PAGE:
Survey: Paid Search Reaches Big-Ticket Item Consumers

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Media Post Publications

 by Tameka Kee, Thursday, Mar 6, 2008 7:00 AM ET

ONE OF EVERY 10 INTERNET users is “influenced” or “greatly influenced” by sponsored links when it comes to searching for products or services on the Web, according to data from a recent BIGresearch Simultaneous Media (SIMM) survey.

The Columbus, Ohio-based consumer research firm surveyed more than 15,700 Web users for the SIMM 11 report, and found that the 9% of respondents who were influenced by sponsored links were often prime targets for those ads in the first place–as a significant portion of them said that they’d be undergoing major life changes that warranted big-ticket purchases like computers and furniture within the near future.

For example, roughly 12% of sponsored link-influenced respondents said that they were planning for their child (or themselves) to start college within the next six months, compared to just 6% of non-influenced respondents. Meanwhile, about 7% were planning to get married, 5% were planning to have a baby and 4% were anticipating retiring within less than a year.

According to Gary Drenik, president of BIGresearch, these life-changing events give consumers a razor-sharp focus when it comes to searching for information about a product or service that relates to the event.

“Think about it–if someone is in the market to buy a computer for themselves, or possibly for their child who’s going off to college, they’re going to do it online,” Drenik said. “A person could watch TV for 24 hours straight and still not get as much info about buying a computer as they would in five minutes on the Internet.”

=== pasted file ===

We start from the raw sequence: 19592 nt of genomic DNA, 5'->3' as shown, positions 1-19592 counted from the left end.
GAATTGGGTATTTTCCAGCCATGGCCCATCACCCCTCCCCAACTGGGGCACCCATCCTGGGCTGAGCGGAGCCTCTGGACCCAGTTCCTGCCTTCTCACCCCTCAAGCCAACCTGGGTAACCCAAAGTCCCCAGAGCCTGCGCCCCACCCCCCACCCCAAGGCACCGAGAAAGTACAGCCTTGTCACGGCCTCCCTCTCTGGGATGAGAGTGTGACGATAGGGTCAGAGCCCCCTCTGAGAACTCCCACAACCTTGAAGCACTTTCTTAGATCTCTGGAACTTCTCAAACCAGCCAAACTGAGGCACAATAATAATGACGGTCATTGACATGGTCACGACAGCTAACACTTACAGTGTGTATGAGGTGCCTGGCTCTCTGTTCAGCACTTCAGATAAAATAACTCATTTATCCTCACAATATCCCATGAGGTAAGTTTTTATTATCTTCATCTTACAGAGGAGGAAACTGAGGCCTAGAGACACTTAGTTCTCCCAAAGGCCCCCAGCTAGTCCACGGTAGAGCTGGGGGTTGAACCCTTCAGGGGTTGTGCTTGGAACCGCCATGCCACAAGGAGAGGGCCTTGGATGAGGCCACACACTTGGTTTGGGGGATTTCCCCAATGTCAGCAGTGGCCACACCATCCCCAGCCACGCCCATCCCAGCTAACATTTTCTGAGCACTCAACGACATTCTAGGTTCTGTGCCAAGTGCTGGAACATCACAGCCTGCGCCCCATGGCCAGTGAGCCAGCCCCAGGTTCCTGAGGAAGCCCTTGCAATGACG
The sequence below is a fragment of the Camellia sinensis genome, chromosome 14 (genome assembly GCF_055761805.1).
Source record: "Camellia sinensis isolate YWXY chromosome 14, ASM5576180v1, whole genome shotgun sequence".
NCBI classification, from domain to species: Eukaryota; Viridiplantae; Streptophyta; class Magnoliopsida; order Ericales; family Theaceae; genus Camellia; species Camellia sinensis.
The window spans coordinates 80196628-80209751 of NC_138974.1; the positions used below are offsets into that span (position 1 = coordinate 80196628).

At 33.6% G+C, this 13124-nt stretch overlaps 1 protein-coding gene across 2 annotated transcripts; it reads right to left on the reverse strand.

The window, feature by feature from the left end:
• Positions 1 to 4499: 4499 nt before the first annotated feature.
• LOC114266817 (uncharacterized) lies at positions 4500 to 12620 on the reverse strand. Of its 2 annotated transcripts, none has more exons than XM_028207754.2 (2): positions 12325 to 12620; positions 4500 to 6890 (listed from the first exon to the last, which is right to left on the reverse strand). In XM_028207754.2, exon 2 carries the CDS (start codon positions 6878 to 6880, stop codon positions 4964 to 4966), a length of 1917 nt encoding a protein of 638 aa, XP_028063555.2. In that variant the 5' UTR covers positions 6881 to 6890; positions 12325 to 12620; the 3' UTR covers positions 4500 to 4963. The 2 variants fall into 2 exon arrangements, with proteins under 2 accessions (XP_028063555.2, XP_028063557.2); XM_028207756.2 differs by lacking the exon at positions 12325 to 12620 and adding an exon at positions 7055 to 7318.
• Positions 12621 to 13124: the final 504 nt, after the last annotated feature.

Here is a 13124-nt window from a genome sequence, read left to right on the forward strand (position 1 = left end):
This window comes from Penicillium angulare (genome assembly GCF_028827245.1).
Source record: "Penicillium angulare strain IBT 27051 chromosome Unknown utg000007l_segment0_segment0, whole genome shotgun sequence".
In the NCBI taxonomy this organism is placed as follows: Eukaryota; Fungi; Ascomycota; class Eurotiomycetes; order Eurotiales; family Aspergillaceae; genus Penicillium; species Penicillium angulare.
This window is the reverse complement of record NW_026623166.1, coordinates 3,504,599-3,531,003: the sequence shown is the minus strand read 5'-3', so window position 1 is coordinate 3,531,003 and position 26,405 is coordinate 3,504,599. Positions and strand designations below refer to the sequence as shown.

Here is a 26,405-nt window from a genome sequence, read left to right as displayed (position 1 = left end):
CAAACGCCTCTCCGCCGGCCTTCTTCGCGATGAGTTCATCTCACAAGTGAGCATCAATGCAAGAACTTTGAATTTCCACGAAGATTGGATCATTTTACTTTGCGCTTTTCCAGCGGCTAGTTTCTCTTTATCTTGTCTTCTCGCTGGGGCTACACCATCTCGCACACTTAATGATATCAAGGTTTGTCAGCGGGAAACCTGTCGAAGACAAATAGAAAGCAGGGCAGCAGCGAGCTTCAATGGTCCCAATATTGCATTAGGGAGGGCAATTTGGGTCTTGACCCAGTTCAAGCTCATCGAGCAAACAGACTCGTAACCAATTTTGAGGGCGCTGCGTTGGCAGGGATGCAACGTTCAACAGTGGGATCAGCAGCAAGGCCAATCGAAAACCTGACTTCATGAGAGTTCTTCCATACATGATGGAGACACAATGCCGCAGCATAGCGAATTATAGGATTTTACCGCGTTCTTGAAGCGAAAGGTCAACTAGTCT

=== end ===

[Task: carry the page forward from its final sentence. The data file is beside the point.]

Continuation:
Indeed, about 25% of all respondents who were influenced by sponsored links said that they were in the market to purchase a computer, a television, furniture, an automobile, or a vacation package within the next six months. In contrast, the average for non-influenced respondents for the same five categories hovered at about 17%.

Drenik said that the data creates a compelling case for the efficacy of paid search as an ad model, particularly for advertisers concerned about a recession. “For companies that are complaining about their business not growing or wringing their hands about the economy, here are the people that are looking to make purchases, and this is the way to reach them,” Drenik said.

 

 

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